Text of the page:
While the city is a varied, gorgeous rabbit warren of a place with tons to discover, the design is so tight, narrow and twisting that it makes for an utterly frustrating driving experience. At the default height, the city is so packed with slow moving traffic that crashes are almost a given, and any high speed driving almost always results in the police tailing you relentlessly. Getaways are possible, but by no means easy if you can shake these hateful law keepers off your tail. What tends to happen is you'll constantly be driving at ground level, mowing down everyone in your path and desperately trying to avoid too much damage - driving in the sky is often impractical, such is the congestion and chances of crashing. All round, the whole premise of driving around the city isn't fun like GTA. There are no stunts you can pull off, no chance of going on a high speed adventure for the sake of it, just a confusing maze packed to the rafters with gun-toting cops out to stop you from having any fun whatsoever.
Don't give up... the best is yet to come
Worse still, for the first third of the game you're without a hover board, meaning that should your vehicle blow up, you have an agonising trudge attempting to jack another vehicle - and that's more or less impossible when the cops are busy firing lead into you. Without question, until we got the hover board, we'd almost had enough of Jak II. The fun factor just didn't seem to be high enough on the list for the game.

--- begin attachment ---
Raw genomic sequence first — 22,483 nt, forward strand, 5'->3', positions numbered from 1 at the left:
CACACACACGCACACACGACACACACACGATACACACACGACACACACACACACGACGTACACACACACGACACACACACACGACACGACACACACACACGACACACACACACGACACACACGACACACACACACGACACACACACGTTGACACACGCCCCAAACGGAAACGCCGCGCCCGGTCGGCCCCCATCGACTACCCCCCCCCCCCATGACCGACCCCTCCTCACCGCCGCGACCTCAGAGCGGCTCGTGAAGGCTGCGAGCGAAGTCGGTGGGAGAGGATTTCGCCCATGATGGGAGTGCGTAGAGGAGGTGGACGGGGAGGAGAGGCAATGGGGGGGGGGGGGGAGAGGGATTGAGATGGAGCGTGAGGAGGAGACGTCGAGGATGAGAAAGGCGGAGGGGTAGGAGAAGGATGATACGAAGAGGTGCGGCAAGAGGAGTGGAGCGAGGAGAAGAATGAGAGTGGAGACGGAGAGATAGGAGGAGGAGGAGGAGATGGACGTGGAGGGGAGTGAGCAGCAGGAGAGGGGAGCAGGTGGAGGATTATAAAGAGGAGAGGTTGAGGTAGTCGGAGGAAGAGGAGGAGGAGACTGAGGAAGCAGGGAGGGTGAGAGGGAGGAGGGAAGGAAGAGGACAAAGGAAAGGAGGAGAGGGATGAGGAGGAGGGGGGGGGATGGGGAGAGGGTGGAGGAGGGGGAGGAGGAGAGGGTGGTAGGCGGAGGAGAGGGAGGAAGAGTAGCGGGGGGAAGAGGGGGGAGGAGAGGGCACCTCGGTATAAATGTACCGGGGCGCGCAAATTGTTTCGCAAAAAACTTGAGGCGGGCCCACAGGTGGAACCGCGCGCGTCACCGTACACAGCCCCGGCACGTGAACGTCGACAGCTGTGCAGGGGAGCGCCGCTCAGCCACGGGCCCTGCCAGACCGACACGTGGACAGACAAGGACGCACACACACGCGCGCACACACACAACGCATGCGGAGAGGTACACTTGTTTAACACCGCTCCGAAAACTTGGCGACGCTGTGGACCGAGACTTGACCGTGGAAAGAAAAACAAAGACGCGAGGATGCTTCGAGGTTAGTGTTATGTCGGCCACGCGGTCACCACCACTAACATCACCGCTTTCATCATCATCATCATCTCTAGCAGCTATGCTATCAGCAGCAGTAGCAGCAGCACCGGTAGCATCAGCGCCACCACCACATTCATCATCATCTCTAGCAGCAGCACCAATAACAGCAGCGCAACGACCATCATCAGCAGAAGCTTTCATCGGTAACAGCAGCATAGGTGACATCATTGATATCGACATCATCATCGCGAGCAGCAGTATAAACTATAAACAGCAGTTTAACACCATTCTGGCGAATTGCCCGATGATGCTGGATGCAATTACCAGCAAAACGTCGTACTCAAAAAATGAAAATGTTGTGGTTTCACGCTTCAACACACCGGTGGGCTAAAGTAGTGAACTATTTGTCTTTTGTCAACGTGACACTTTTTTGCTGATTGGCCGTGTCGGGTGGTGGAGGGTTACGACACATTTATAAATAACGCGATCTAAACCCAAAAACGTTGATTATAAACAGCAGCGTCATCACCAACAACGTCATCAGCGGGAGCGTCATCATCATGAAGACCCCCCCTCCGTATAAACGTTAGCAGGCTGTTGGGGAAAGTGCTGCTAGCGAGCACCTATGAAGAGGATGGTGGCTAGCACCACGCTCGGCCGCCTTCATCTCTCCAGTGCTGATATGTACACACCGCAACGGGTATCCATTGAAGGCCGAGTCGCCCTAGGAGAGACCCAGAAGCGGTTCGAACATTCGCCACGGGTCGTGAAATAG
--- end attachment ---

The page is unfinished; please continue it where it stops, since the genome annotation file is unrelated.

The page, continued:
But as things begin to open up, you start to truly appreciate the challenge, rather than resent it. After one of the most arbitrarily hard boss encounters in gaming history, we began to make headway. Getting all four of the guns and their various upgrades certainly helps, as does learning the layout of the city, but the thing you really start to appreciate is just how much variety Jak II holds.
With approaching 60 missions (yes, that'll be six-oh), there's an impressive amount of variety on offer, meaning the game rarely gets repetitive. To appease fans of the original there are plenty of traditional platforming antics, and unsurprisingly this forms the foundation of the game. Elsewhere Jak II sports immensely impressive Wipeout-style racing missions, mech-based destruction, on-rails shooting, a 'Whack a Metalhead' mini-game (like the Whack a Rat game in Sam & Max), Indiana Jones-style chase sequences, city-based 'ring' racing, protection missions, Tony Hawk-esque hover board missions, puzzle-based block-pushing missions, switch activating missions and a wealth of other minor diversions that constantly keep the game fresh, demanding and exciting. And you can even play as Daxter!
The basic controls, thankfully, remain identical to the original, with jump/double jump/spin jump/roll jump/punch and the good old head slam all in there. Gunplay is also high on the agenda, with four weapons assigned to the different D-pad directions, and R1 to fire, with a devastating helicopter blast move that allows Jak to jump, spin and fire, sending a hail of bullets all over the place. On the downside, there's no option to enter a first-person targeting mode, which is slightly annoying (especially as you can still go into a first person view elsewhere with R3), and makes some sections harder than they need to be.